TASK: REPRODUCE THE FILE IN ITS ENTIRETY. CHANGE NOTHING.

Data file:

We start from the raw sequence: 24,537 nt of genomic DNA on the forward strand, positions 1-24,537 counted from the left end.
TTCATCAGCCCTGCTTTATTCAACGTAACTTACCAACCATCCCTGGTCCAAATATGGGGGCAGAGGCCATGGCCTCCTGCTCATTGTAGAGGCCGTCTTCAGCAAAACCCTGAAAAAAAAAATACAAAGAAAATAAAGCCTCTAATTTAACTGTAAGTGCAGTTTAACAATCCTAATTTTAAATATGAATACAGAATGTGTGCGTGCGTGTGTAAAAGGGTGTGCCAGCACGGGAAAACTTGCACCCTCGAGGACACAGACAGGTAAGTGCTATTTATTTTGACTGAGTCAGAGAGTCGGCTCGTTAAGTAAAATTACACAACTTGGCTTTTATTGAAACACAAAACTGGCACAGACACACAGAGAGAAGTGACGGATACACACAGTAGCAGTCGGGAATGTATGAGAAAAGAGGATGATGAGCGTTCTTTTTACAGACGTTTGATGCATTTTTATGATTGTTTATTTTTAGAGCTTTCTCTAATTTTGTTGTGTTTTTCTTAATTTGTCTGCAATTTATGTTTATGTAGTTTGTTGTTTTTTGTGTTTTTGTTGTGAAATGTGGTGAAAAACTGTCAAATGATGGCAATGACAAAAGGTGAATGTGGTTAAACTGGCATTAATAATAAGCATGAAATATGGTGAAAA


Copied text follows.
We start from the raw sequence: 24,537 nt of genomic DNA on the forward strand, positions 1-24,537 counted from the left end.
TTCATCAGCCCTGCTTTATTCAACGTAACTTACCAACCATCCCTGGTCCAAATATGGGGGCAGAGGCCATGGCCTCCTGCTCATTGTAGAGGCCGTCTTCAGCAAAACCCTGAAAAAAAAAATACAAAGAAAATAAAGCCTCTAATTTAACTGTAAGTGCAGTTTAACAATCCTAATTTTAAATATGAATACAGAATGTGTGCGTGCGTGTGTAAAAGGGTGTGCCAGCACGGGAAAACTTGCACCCTCGAGGACACAGACAGGTAAGTGCTATTTATTTTGACTGAGTCAGAGAGTCGGCTCGTTAAGTAAAATTACACAACTTGGCTTTTATTGAAACACAAAACTGGCACAGACACACAGAGAGAAGTGACGGATACACACAGTAGCAGTCGGGAATGTATGAGAAAAGAGGATGATGAGCGTTCTTTTTACAGACGTTTGATGCATTTTTATGATTGTTTATTTTTAGAGCTTTCTCTAATTTTGTTGTGTTTTTCTTAATTTGTCTGCAATTTATGTTTATGTAGTTTGTTGTTTTTTGTGTTTTTGTTGTGAAATGTGGTGAAAAACTGTCAAATGATGGCAATGACAAAAGGTGAATGTGGTTAAACTGGCATTAATAATAAGCATGAAATATGGTGAAAA